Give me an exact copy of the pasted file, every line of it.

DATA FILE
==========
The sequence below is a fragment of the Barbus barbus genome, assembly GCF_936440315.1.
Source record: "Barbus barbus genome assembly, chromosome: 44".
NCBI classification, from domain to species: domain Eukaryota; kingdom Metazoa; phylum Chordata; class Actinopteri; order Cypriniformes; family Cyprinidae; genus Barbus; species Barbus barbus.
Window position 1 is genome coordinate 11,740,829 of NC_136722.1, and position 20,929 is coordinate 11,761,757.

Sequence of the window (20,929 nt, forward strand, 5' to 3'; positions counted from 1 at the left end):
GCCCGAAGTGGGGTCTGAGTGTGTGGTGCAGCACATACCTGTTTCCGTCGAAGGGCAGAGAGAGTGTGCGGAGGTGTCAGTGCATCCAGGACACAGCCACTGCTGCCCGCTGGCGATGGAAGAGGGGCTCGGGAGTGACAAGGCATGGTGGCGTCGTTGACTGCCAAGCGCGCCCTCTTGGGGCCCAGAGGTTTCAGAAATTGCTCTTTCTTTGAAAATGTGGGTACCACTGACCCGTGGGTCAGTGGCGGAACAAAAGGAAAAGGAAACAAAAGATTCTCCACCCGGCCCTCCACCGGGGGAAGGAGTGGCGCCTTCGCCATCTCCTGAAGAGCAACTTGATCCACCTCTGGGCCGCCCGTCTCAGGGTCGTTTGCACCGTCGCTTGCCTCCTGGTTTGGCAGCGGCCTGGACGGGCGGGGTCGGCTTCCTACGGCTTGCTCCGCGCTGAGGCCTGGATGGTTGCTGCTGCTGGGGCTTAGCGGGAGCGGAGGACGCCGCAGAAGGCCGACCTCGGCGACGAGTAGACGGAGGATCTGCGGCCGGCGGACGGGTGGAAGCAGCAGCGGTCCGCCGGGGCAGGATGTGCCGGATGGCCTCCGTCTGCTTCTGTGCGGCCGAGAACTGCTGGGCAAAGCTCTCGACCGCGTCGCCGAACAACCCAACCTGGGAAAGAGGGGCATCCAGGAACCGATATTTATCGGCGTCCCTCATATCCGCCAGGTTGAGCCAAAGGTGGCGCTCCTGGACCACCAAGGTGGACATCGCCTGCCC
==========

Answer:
The sequence below is a fragment of the Barbus barbus genome, assembly GCF_936440315.1.
Source record: "Barbus barbus genome assembly, chromosome: 44".
NCBI classification, from domain to species: domain Eukaryota; kingdom Metazoa; phylum Chordata; class Actinopteri; order Cypriniformes; family Cyprinidae; genus Barbus; species Barbus barbus.
Window position 1 is genome coordinate 11,740,829 of NC_136722.1, and position 20,929 is coordinate 11,761,757.

Sequence of the window (20,929 nt, forward strand, 5' to 3'; positions counted from 1 at the left end):
GCCCGAAGTGGGGTCTGAGTGTGTGGTGCAGCACATACCTGTTTCCGTCGAAGGGCAGAGAGAGTGTGCGGAGGTGTCAGTGCATCCAGGACACAGCCACTGCTGCCCGCTGGCGATGGAAGAGGGGCTCGGGAGTGACAAGGCATGGTGGCGTCGTTGACTGCCAAGCGCGCCCTCTTGGGGCCCAGAGGTTTCAGAAATTGCTCTTTCTTTGAAAATGTGGGTACCACTGACCCGTGGGTCAGTGGCGGAACAAAAGGAAAAGGAAACAAAAGATTCTCCACCCGGCCCTCCACCGGGGGAAGGAGTGGCGCCTTCGCCATCTCCTGAAGAGCAACTTGATCCACCTCTGGGCCGCCCGTCTCAGGGTCGTTTGCACCGTCGCTTGCCTCCTGGTTTGGCAGCGGCCTGGACGGGCGGGGTCGGCTTCCTACGGCTTGCTCCGCGCTGAGGCCTGGATGGTTGCTGCTGCTGGGGCTTAGCGGGAGCGGAGGACGCCGCAGAAGGCCGACCTCGGCGACGAGTAGACGGAGGATCTGCGGCCGGCGGACGGGTGGAAGCAGCAGCGGTCCGCCGGGGCAGGATGTGCCGGATGGCCTCCGTCTGCTTCTGTGCGGCCGAGAACTGCTGGGCAAAGCTCTCGACCGCGTCGCCGAACAACCCAACCTGGGAAAGAGGGGCATCCAGGAACCGATATTTATCGGCGTCCCTCATATCCGCCAGGTTGAGCCAAAGGTGGCGCTCCTGGACCACCAAGGTGGACATCGCCTGCCC